A,B are sets A + B=AuB + AnB Does it make sense to add sets? I know union and intersections are possible.
What do you mean that to do? Additive number theory has addition of sets like [itex]X+Y=\{x+y:x\in X,y\in Y \}[/itex] (so that {1, 2, 3} + {10, 40} = {11, 12, 13, 41, 42, 43}). Is that what you want?
I take that to mean that you want an element that is in both A and B to show up twice in the sum of A and B? The sum then could not be a set since there are no dupllcates in sets. What kind of object do you want the sum to be, a bag, a.k.a. multiset?
honestrosewater: I take that to mean that you want an element that is in both A and B to show up twice in the sum of A and B? I take it that he wants to say: A +B = A union B-A intersection B.
If we take the sets {1,2,3} + {2,3,4} = {1,2,3,4}= A U B, which for n=1 to 4 is the whole set. Thus [tex]A\cup B+A\cap B =A\cup B [/tex] (I don't think measure theory has any effect on that.) However if we thought of these as collections, then we would have: {1,2,3}+{2,3,4} = {1,2,2,3,3,4} (From Wikipedia: When two or more collections are combined into a single collection, the number of objects in the single collection is the sum of the number of objects in the original collections. ) This is easier to follow if we were thinking of collections of furniture like lamps, rugs, etc. So I believe that you are correct about the symmetric difference of sets.
Is this what you meant previously? You seem to have just defined this addition to be union. The symmetric difference is "the set of elements belonging to one but not both of two given sets", i.e., "A union B-A intersection B", which I assume you meant as "(A union B) - (A intersection B)", with "-" denoting set difference (A - B = {x | x in A and x not in B}). The original definition, "A + B=AuB + AnB" appears to be circular since the symbol that it is defining is used in the definition, so who knows. Normally, when you add two things, the result includes, in a loose sense, all of what you started with. For sets, this would seem to simply be union, but I assume the OP had something more than union in mind. You at least don't usually lose, or subtract, things when you add, so I assume the OP was thinking that the sum of two sets should include everything that was in those sets in some way that union doesn't, i.e., by including any duplicates.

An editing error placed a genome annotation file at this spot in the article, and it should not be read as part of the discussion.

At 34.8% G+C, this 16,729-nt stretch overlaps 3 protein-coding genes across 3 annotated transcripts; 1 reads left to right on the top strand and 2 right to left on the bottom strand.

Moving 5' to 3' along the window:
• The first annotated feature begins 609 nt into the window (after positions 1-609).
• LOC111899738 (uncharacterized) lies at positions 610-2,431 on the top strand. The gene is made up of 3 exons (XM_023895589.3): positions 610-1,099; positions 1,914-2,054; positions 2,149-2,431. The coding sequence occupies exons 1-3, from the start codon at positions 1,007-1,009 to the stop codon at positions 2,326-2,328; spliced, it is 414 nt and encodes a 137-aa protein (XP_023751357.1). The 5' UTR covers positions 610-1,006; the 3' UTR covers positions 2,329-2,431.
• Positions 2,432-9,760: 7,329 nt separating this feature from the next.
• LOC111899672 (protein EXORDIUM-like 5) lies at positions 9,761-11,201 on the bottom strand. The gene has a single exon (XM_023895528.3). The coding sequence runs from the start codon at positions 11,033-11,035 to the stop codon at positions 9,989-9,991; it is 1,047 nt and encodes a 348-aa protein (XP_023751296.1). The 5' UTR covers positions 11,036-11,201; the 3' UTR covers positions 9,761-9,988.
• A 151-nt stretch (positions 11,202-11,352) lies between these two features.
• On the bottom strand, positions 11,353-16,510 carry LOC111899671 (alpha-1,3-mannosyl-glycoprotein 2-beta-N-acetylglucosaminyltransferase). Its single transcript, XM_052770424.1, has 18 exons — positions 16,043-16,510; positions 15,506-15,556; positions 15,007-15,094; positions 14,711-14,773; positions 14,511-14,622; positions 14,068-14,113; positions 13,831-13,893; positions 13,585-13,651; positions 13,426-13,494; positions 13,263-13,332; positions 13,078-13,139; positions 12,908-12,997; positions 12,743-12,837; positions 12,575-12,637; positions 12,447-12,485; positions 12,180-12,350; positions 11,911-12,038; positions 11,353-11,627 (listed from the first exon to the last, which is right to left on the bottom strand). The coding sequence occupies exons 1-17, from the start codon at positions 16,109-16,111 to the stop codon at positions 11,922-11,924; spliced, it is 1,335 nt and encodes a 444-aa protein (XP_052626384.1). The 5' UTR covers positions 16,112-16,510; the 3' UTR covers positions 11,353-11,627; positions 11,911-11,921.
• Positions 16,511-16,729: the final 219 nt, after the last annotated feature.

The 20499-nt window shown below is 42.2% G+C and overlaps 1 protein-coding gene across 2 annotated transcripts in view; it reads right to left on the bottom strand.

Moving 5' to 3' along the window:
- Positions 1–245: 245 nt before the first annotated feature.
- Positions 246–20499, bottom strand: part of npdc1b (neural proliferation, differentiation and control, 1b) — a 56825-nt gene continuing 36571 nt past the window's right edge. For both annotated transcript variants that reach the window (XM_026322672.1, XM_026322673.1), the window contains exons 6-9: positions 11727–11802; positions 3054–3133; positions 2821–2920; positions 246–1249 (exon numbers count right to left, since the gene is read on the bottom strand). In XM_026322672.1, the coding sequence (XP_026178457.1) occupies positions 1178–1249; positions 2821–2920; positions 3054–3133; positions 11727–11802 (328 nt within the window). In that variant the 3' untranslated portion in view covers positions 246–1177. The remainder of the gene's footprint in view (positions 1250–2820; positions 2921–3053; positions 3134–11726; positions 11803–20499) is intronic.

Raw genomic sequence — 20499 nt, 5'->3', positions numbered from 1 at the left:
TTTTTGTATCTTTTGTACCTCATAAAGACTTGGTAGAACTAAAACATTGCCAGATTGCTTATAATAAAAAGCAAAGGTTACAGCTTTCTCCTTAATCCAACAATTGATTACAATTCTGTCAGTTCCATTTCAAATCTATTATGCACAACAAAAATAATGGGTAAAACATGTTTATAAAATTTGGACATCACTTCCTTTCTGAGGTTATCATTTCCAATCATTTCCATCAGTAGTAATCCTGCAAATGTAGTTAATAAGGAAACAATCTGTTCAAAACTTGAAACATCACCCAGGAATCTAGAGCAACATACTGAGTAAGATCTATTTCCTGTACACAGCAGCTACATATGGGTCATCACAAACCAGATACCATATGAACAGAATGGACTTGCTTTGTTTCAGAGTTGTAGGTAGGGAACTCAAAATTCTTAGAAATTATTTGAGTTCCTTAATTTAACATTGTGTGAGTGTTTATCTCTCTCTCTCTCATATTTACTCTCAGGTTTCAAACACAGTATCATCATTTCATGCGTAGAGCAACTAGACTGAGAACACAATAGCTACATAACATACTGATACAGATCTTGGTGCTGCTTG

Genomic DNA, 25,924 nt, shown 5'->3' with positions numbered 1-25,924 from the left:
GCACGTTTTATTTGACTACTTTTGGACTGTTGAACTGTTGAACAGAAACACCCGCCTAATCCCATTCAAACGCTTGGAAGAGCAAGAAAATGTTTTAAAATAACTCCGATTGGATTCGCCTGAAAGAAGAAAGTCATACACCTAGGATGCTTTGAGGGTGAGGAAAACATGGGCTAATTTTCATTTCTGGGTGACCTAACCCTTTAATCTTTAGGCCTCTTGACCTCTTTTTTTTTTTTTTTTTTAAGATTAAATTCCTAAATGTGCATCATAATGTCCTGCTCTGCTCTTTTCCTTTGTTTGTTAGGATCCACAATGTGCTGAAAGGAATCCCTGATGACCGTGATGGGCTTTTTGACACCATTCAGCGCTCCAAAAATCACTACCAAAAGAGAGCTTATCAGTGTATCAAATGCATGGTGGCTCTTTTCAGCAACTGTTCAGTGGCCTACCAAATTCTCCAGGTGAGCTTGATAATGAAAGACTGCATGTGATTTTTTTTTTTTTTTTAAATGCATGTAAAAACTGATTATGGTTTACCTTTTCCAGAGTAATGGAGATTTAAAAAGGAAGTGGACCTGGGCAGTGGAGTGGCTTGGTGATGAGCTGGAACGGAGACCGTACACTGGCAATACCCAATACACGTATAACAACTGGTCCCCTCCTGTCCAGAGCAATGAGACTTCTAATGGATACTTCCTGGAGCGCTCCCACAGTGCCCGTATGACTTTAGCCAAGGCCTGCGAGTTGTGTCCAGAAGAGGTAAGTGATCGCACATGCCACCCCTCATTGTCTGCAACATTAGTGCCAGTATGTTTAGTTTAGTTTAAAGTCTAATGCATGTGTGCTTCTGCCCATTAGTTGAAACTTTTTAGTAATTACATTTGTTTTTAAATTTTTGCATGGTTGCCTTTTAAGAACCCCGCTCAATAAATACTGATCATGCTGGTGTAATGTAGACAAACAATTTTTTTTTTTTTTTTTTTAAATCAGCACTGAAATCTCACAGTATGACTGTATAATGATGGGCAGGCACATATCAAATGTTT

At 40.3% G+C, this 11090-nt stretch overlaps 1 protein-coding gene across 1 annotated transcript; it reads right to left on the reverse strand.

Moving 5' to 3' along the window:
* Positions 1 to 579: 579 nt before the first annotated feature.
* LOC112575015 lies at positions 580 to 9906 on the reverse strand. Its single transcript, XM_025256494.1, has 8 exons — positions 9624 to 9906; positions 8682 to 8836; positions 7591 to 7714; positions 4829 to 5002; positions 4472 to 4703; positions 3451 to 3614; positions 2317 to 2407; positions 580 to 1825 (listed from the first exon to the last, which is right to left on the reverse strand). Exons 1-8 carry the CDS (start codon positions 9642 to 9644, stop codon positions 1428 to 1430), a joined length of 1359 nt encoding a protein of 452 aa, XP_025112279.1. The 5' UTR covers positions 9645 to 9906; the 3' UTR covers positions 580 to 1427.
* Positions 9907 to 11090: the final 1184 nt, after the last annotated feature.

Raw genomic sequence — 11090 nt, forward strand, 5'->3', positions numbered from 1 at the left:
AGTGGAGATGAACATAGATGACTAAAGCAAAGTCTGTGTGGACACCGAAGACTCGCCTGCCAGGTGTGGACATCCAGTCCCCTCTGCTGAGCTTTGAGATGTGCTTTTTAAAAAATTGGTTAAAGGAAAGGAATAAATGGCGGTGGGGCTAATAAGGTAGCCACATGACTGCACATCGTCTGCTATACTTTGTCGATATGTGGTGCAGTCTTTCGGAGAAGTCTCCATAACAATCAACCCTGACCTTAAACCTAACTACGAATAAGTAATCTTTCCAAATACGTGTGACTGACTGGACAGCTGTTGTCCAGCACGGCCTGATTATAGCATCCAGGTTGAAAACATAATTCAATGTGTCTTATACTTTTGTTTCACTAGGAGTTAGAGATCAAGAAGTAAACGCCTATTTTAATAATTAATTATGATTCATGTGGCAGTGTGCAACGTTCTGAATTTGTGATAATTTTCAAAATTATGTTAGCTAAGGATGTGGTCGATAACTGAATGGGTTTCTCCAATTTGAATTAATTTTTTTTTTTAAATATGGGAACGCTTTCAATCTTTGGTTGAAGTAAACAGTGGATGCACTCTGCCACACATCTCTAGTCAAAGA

Since you say measure theoretic, perhaps you mean measure(a) + measure(b) = measure(a union b) + measure (a intersect b)? (for finitely additive measures, of course!)
Yes, you are right. Measure is a mathematical concept, so we can use the plus or minus sign. So that in general: [tex] A\cup B = A+B-A\cap B [/tex]
But that equation doesn't say anything about measure! Do you mean having first defined A+ B as [tex] A\cup B + A\cap B [/tex]. Of course, as has been pointed out, that is just equal to [tex] A\cup B[/itex] It WOULD make sense if you would do what people have been asking you to do and write the "measure": [tex] measure(A\cup B) = measure(A)+ measure(B)-measure(A\cap B) [/tex]
I think I had read your post the wrong way round (i.e. so that it agreed with the wrong assertion that m(A+B)=m(A)+m(B)+M(AnB). Sorry.)
Yeah, I was agreeing with m(A)+m(B) = m(A u B) + m(A n B)...just a tad better than the other way around, m(A)+m(B) - m(A n B) = m(A u B) as that's not quite true if m(A n B) is infinite. I wasn't agreeing with the other formulations. The idea of "adding" sets though... How could addition be defined so that additive inverses might exist?
You need to define the boolean operations properly. You need to use the symmetric difference. Every element is self inverse.